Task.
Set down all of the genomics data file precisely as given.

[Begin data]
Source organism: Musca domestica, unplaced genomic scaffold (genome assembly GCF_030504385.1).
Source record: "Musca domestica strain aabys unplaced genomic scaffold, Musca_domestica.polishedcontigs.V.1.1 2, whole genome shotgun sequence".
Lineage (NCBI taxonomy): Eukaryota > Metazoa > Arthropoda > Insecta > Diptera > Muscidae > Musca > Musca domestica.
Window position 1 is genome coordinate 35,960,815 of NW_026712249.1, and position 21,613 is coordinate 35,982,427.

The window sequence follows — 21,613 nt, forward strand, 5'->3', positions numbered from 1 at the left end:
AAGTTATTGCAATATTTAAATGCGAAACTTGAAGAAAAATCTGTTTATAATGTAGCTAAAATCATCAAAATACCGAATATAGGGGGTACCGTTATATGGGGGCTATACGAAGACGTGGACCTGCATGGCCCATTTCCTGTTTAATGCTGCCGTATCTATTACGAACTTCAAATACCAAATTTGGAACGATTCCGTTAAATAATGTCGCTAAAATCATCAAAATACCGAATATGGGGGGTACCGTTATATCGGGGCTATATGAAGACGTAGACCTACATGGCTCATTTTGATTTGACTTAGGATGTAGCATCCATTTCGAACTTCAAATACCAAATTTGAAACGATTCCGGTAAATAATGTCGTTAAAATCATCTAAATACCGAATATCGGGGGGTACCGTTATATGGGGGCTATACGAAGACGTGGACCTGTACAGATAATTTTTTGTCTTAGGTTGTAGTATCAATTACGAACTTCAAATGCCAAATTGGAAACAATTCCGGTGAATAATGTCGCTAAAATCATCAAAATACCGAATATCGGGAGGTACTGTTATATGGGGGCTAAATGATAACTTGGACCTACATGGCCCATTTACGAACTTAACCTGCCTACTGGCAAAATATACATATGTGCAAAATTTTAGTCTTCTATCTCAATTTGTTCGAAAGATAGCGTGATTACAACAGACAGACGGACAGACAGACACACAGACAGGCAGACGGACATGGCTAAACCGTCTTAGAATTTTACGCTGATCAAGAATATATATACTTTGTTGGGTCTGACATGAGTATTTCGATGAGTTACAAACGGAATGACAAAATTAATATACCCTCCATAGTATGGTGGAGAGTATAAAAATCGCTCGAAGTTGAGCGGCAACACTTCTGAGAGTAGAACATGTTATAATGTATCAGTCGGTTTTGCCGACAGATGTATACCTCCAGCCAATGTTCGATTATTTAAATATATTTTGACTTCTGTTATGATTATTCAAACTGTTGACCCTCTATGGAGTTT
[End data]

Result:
Source organism: Musca domestica, unplaced genomic scaffold (genome assembly GCF_030504385.1).
Source record: "Musca domestica strain aabys unplaced genomic scaffold, Musca_domestica.polishedcontigs.V.1.1 2, whole genome shotgun sequence".
Lineage (NCBI taxonomy): Eukaryota > Metazoa > Arthropoda > Insecta > Diptera > Muscidae > Musca > Musca domestica.
Window position 1 is genome coordinate 35,960,815 of NW_026712249.1, and position 21,613 is coordinate 35,982,427.

The window sequence follows — 21,613 nt, forward strand, 5'->3', positions numbered from 1 at the left end:
AAGTTATTGCAATATTTAAATGCGAAACTTGAAGAAAAATCTGTTTATAATGTAGCTAAAATCATCAAAATACCGAATATAGGGGGTACCGTTATATGGGGGCTATACGAAGACGTGGACCTGCATGGCCCATTTCCTGTTTAATGCTGCCGTATCTATTACGAACTTCAAATACCAAATTTGGAACGATTCCGTTAAATAATGTCGCTAAAATCATCAAAATACCGAATATGGGGGGTACCGTTATATCGGGGCTATATGAAGACGTAGACCTACATGGCTCATTTTGATTTGACTTAGGATGTAGCATCCATTTCGAACTTCAAATACCAAATTTGAAACGATTCCGGTAAATAATGTCGTTAAAATCATCTAAATACCGAATATCGGGGGGTACCGTTATATGGGGGCTATACGAAGACGTGGACCTGTACAGATAATTTTTTGTCTTAGGTTGTAGTATCAATTACGAACTTCAAATGCCAAATTGGAAACAATTCCGGTGAATAATGTCGCTAAAATCATCAAAATACCGAATATCGGGAGGTACTGTTATATGGGGGCTAAATGATAACTTGGACCTACATGGCCCATTTACGAACTTAACCTGCCTACTGGCAAAATATACATATGTGCAAAATTTTAGTCTTCTATCTCAATTTGTTCGAAAGATAGCGTGATTACAACAGACAGACGGACAGACAGACACACAGACAGGCAGACGGACATGGCTAAACCGTCTTAGAATTTTACGCTGATCAAGAATATATATACTTTGTTGGGTCTGACATGAGTATTTCGATGAGTTACAAACGGAATGACAAAATTAATATACCCTCCATAGTATGGTGGAGAGTATAAAAATCGCTCGAAGTTGAGCGGCAACACTTCTGAGAGTAGAACATGTTATAATGTATCAGTCGGTTTTGCCGACAGATGTATACCTCCAGCCAATGTTCGATTATTTAAATATATTTTGACTTCTGTTATGATTATTCAAACTGTTGACCCTCTATGGAGTTT